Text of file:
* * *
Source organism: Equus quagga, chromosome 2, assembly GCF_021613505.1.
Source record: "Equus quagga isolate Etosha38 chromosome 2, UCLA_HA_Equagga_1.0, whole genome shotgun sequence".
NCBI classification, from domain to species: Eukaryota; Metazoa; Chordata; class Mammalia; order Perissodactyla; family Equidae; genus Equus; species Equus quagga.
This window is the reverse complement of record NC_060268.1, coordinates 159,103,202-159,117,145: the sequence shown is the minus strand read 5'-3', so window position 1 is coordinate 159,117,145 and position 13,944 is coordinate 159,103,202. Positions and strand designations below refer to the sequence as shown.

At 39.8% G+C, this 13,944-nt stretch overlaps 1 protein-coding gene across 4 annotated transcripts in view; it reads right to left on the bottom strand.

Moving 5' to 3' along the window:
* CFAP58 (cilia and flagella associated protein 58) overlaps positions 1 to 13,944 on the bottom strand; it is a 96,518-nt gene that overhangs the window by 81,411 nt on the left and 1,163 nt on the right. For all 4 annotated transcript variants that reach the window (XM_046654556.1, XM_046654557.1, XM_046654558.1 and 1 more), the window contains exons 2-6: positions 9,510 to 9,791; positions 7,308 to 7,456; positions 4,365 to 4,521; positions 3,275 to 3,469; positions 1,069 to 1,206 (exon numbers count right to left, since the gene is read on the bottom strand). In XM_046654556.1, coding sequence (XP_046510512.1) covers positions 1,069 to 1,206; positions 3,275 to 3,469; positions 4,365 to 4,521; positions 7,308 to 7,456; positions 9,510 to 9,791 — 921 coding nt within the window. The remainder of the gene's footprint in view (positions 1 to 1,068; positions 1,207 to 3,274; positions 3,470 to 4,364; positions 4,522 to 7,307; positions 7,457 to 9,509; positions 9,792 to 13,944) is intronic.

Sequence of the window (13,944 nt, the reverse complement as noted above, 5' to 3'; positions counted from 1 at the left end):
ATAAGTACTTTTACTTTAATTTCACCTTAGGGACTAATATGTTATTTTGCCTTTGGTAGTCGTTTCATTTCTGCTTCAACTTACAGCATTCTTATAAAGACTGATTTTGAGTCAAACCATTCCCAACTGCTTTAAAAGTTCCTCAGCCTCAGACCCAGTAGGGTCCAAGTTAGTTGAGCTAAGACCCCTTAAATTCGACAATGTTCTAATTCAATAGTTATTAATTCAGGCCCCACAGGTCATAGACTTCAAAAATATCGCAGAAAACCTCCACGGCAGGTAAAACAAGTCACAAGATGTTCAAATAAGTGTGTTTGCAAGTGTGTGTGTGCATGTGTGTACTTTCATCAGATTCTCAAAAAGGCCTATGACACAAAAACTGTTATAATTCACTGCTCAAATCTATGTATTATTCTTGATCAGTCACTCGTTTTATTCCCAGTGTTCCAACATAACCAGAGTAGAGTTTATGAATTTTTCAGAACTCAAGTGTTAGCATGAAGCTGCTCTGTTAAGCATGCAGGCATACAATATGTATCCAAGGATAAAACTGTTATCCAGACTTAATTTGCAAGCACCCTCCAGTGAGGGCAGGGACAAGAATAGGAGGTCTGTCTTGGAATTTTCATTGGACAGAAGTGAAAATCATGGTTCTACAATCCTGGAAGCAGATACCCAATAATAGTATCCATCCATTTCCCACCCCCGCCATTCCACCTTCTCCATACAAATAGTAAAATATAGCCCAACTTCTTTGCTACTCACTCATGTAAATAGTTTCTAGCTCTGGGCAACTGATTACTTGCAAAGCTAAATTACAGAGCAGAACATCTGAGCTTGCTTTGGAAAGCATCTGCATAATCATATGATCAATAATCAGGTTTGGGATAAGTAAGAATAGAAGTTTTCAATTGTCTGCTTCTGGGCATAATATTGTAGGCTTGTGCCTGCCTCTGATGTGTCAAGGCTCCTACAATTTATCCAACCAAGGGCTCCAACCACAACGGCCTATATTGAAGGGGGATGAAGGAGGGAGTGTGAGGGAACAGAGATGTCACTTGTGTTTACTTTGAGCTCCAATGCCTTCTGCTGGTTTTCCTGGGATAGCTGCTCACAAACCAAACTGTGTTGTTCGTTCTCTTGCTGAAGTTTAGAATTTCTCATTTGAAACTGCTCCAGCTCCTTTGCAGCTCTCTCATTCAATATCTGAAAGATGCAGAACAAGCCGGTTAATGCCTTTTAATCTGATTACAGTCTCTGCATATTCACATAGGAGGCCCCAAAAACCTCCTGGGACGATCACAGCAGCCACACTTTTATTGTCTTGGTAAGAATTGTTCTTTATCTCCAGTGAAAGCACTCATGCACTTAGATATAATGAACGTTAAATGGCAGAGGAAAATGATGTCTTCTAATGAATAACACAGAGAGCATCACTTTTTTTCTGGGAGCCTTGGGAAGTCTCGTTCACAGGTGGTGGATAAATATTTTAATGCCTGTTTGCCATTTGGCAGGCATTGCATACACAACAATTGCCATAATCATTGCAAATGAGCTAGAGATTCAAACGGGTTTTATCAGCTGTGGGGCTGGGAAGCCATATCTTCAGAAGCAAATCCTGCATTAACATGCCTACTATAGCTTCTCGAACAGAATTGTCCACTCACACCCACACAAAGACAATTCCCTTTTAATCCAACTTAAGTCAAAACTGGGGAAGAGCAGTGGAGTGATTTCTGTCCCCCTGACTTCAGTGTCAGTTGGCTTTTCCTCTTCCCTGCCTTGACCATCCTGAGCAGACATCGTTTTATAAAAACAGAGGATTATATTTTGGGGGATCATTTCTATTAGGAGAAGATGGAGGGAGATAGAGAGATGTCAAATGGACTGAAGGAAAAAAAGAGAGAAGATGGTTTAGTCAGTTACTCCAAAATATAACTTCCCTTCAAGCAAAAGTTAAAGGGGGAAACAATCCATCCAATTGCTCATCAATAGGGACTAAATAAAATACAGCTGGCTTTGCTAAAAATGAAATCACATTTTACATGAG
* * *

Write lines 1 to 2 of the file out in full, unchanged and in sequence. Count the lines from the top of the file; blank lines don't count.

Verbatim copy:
Source organism: Equus quagga, chromosome 2, assembly GCF_021613505.1.
Source record: "Equus quagga isolate Etosha38 chromosome 2, UCLA_HA_Equagga_1.0, whole genome shotgun sequence".